NASA’s Ingenuity helicopter survived its first night on Mars, following the deployment from the belly of the Perseverance rover Saturday.
The $ 85 million helicopter completed the first major test of its mission, NASA officials announced as they celebrated it was still functioning after enduring -130F on the surface of Mars.
While the team had hoped Ingenuity would save the night, there was a chance it would freeze and crack the unprotected electronics, forcing them to abort the first flight on another planet.
MiMi Aung, Ingenuity Project Manager at NASA’s Jet Propulsion Laboratory in Southern California, said, “This is the first time Ingenuity has been alone on the surface of Mars.”
‘But we now have confirmation that we have the right insulation, the right heaters and enough energy in the battery to survive the cold night, which is a big win for the team. We are delighted to further prepare Ingenuity for its first flight test. ‘
Ingenuity will take its maiden flight on April 11, after which the helicopter will take off, hover in place, and then return to land.
And while the event lasts only 90 seconds, the small feat determines the fate of the mission.
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NASA’s Ingenuity helicopter survived its first night on Mars, following the deployment from the belly of the Perseverance rover Saturday. The $ 85 million helicopter completed the first major test of its mission
In a statement last month, NASA compared the flight to that of the Wright Brothers.
“ While Ingenuity will attempt the first powered controlled flight on another planet, the first powered controlled flight on Earth took place on December 17, 1903, on the windy dunes of Kill Devil Hill, near Kitty Hawk, North Carolina, ” it reads . .
Orville and Wilbur Wright covered 36 meters in 12 seconds on the first flight. The Wright brothers made four flights that day, each longer than the last. ‘
And a piece of the Wright Brother’s plane is attached to the four pound helicopter to honor the event.
While the team had hoped Ingenuity would save the night, there was a chance it would freeze and crack the unprotected electronics, forcing them to abort the first flight on another planet. Depicted is an image taken by the helicopter under the rover
Unlike his traveling companion, Persistence, Ingenuity is not tasked with searching for life, but will show she can fly through Mars’ thin atmosphere.
It is equipped with 1.20 meter diameter blades that rotate 40 times per second and will be released soon
It is equipped with 1.20-meter-diameter blades that rotate 40 times per second, solar panels to power it, and other technology tailored for its mission to Mars.
Teddy Tzanetos, Deputy Operations Leader for the Ingenuity Mars Helicopter at JPL, said that if successful, “it will open the doors to future exploration of Mars.”
Ingenuity’s mission lasts 30 sols, which is 24.6 hours of Earth time, with each flight lasting 90 seconds.
‘Our 30 sol test schedule is full of exciting milestones,’ says Tzanetos,
In a statement last month, NASA compared the flight to that of the Wright Brothers. And a piece of the Wright Brother’s plane is attached to the four pound helicopter to honor the event. Depicted is the team connecting the piece to the helicopter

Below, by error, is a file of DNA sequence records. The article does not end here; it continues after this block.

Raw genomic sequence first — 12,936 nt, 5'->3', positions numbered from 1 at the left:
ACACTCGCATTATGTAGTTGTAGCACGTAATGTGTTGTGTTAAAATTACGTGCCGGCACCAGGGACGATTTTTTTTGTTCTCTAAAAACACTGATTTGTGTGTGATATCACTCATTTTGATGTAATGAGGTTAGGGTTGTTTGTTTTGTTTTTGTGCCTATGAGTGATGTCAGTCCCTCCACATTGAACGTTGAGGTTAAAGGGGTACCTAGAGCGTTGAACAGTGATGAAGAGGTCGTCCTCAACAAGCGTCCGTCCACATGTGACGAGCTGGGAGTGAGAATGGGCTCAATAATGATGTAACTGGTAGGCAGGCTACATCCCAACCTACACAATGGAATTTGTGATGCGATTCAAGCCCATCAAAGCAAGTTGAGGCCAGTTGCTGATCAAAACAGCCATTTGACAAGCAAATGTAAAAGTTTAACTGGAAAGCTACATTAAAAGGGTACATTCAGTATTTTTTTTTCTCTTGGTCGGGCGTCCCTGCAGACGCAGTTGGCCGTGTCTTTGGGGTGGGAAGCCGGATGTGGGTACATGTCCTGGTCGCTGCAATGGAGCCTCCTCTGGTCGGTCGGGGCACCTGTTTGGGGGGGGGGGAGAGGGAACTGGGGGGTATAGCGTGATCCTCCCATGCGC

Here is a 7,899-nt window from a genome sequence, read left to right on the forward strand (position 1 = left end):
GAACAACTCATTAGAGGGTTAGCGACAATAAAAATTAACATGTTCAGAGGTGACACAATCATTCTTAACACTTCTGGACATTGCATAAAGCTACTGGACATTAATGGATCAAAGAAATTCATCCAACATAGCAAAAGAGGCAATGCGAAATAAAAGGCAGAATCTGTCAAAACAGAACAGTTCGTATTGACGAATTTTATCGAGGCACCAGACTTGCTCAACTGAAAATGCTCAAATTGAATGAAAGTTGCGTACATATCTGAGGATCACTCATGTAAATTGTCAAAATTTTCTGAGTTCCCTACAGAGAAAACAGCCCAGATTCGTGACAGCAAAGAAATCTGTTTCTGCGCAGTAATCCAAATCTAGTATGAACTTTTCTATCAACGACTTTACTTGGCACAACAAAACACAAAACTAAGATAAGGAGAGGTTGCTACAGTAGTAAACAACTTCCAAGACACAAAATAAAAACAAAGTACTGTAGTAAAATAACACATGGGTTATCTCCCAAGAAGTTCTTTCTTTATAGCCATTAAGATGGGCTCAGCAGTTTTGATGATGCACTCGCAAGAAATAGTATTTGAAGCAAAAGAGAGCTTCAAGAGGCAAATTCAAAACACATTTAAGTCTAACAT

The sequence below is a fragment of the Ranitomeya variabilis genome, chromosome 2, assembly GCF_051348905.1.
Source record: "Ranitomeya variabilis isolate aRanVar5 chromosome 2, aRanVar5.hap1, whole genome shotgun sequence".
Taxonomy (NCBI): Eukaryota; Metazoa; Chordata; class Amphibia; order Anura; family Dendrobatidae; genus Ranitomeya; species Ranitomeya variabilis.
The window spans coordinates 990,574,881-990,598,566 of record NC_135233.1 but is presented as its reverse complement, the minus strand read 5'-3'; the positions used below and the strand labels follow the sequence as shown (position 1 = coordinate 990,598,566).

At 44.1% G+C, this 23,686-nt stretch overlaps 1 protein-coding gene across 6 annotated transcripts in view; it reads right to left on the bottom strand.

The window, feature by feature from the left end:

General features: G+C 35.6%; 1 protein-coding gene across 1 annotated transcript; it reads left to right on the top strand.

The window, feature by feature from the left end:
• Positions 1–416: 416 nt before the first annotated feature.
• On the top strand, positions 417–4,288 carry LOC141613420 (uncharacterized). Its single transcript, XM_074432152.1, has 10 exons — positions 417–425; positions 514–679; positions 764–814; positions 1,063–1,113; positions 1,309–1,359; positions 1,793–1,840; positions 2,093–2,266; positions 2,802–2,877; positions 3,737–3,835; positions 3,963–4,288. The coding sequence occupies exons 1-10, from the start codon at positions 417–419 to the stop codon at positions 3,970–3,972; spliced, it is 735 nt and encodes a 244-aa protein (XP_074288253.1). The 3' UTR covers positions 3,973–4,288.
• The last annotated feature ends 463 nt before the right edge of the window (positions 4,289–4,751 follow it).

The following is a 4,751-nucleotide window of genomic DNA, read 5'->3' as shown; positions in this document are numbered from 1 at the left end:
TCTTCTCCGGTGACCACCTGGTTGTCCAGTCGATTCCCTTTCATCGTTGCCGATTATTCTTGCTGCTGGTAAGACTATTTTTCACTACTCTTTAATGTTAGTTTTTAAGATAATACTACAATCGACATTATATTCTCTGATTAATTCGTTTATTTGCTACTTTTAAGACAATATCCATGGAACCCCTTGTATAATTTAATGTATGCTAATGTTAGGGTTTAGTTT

Unlike his traveling companion, Persistence, Ingenuity is not tasked with searching for life, but will show she can fly through Mars’ thin atmosphere. Depicted is the helicopter with its legs on the surface of Mars for the first time
NASA’s Ingenuity Helicopter Prepares For Its ‘Wright Brothers Moment’
NASA will fly where no one has ever flown: the atmosphere of Mars.
Named Ingenuity, the craft flies at an altitude comparable to 30,000 feet on Earth, allowing it to collect geological data in areas that the rover cannot reach.
NASA compares this mission to “the moment of the Wright brothers,” as it will be the first time in history that an air vehicle flies on another world.
He will first spend up to 60 days charging tied to the Perseverance rover before being released.
If it survives the harsh -90 ° C night, NASA will make the first flight attempt in 30 days.
“Since the Wright brothers first took to the skies from Kill Devil Hills, North Carolina, Dec. 17, 1903, the first flights have been significant milestones in the life of any vehicle designed for air travel,” NASA said in a statement.
“Whatever the future holds, we will collect all flight data within that time.”
With Ingenuity separated from Perseverance and shown to survive the rugged Martian world, it will spend the next two days collecting data on the performance of its thermal control and power systems.
That information will be used to fine-tune Ingenuity’s thermal control system to help it survive harsh Mars nights throughout the flight experiment period.
On April 7, the restrictions that keep the rotor blades together since launch will be released.
This means judging the blades in the same direction until they separate and then making a full ‘big’ turn to make sure they turn properly.
If all goes well, the NASA team will continue with other tests, such as preparing the onboard computers that autonomously fly Ingenuity and how well the helicopter charges.
This will be done by assessing the power of the solar panels and the state of charge of the craft’s six lithium-ion batteries housed in the large square gold box attached to the base.
If all goes well with each of the myriad preflight checks, Ingenuity’s first attempt is to take off from the center of its 33-by-33-foot ‘airfield’ which was chosen for its flatness and lack of obstructions.
Subsequent flight tests will be planned during the Month of Ingenuity, with Perseverance’s cameras providing plenty of high-definition footage of the historic mission.